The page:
A Columbus man once sentenced to life in prison for fatally shooting 24-year-old Catherine Walker on Dec. 16, 2008 is back for a new trial this week after the Georgia Supreme Court overturned his conviction.
Ulysses Wiggins was convicted of murder in 2010, but the state Supreme Court reversed that this past Jan. 19 on the grounds Wiggins at one point told the trial court he wanted to represent himself, and the trial judge held no hearing on his request.
Three months before his trial, Wiggins wrote a letter stating: "What I am asking for is a chance to come before the court. I am more than ready to defend myself. … I cannot allow Mr. Quezada to represent me."
Wiggins' attorney Pete Quezada had a heart attack while representing Wiggins. Wiggins thought the lawyer blamed him for the assault.
Quezada remained his attorney, and after a one-day bench trial, then-Superior Court Chief Judge John Allen found Wiggins guilty of all charges.
The Supreme Court said the evidence was sufficient to find Wiggins guilty beyond a reasonable doubt, but "the trial court erred by failing to hold a hearing to determine whether appellant's request to proceed pro se was knowingly and intelligently made …."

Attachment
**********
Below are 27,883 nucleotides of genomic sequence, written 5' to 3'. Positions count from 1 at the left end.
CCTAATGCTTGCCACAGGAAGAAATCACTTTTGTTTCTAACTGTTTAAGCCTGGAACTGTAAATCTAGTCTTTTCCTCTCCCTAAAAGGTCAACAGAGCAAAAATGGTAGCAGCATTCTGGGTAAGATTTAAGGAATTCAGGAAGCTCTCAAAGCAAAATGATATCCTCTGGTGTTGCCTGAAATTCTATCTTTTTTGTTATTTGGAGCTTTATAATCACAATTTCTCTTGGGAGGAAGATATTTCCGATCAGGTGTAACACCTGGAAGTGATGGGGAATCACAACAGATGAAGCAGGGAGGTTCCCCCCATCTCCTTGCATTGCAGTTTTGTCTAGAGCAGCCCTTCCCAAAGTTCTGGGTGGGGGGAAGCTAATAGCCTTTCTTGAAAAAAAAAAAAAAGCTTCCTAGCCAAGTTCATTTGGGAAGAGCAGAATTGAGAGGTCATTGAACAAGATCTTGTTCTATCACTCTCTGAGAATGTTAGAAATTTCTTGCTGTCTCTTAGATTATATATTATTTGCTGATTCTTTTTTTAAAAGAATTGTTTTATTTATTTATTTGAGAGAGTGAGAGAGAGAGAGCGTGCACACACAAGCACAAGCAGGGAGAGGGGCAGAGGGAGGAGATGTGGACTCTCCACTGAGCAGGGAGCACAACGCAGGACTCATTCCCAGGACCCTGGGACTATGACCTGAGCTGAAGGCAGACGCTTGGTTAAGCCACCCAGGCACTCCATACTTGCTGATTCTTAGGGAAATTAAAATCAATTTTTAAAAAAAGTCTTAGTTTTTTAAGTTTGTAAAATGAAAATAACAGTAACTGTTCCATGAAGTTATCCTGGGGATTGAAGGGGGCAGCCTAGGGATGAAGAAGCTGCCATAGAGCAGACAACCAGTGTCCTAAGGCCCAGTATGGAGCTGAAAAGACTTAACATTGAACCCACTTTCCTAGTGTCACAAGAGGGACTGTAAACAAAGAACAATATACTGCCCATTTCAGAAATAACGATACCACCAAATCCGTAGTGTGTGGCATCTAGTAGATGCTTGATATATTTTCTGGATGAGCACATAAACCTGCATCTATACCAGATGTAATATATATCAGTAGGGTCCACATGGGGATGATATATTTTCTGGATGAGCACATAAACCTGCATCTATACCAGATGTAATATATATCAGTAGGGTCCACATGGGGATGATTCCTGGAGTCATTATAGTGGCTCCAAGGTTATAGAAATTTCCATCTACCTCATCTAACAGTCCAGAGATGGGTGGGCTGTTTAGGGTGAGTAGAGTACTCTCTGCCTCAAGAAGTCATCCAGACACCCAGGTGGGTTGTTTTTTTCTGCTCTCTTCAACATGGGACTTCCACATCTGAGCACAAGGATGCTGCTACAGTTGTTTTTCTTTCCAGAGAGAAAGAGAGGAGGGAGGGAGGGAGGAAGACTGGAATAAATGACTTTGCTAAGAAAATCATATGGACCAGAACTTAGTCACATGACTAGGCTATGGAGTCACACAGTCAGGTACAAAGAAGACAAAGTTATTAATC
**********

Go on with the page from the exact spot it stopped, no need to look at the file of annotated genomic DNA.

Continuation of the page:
Both the U.S. and state constitution guarantee a defendant the right to an attorney and the right to self-representation, the court said.
“Appellant’s request to proceed pro se was virtually ignored by both the trial court and counsel prior to trial, and relying only on appellant’s silence at the start of trial, the trial court ‘assumed’ appellant had waived his previously asserted right…. We find that appellant’s mere silence was insufficient to establish a knowing and intelligent waiver of his already invoked right to self-representation.”
Investigators said Walker’s death resulted from a domestic dispute to which she was a bystander. She was at a Talbotton Road apartment complex when Wiggins became enraged that his girlfriend Valorice Caples was leaving him because of his abuse.
After fighting with Caples and her friend Carolyn Senior, Wiggins went to his home a few blocks away and got a gun, according to court records. Police said Wiggins then began chasing teenagers who had helped break up his previous dispute.
Caples and Senior again got away from Wiggins, who continued to prowl around the apartment complex. He eventually encountered Walker, whom he shot and killed as she stood outside, authorities said.
Wiggins was arrested as he tried to flee. He denied shooting Walker, claiming someone else was the gunman.
Attorneys picked a jury Monday for his new trial in Judge Frank Jordan Jr.’s Government Center courtroom. Opening statements are expected this morning.
Wiggins is charged with murder, using a firearm to commit a crime, and two counts of aggravated assault.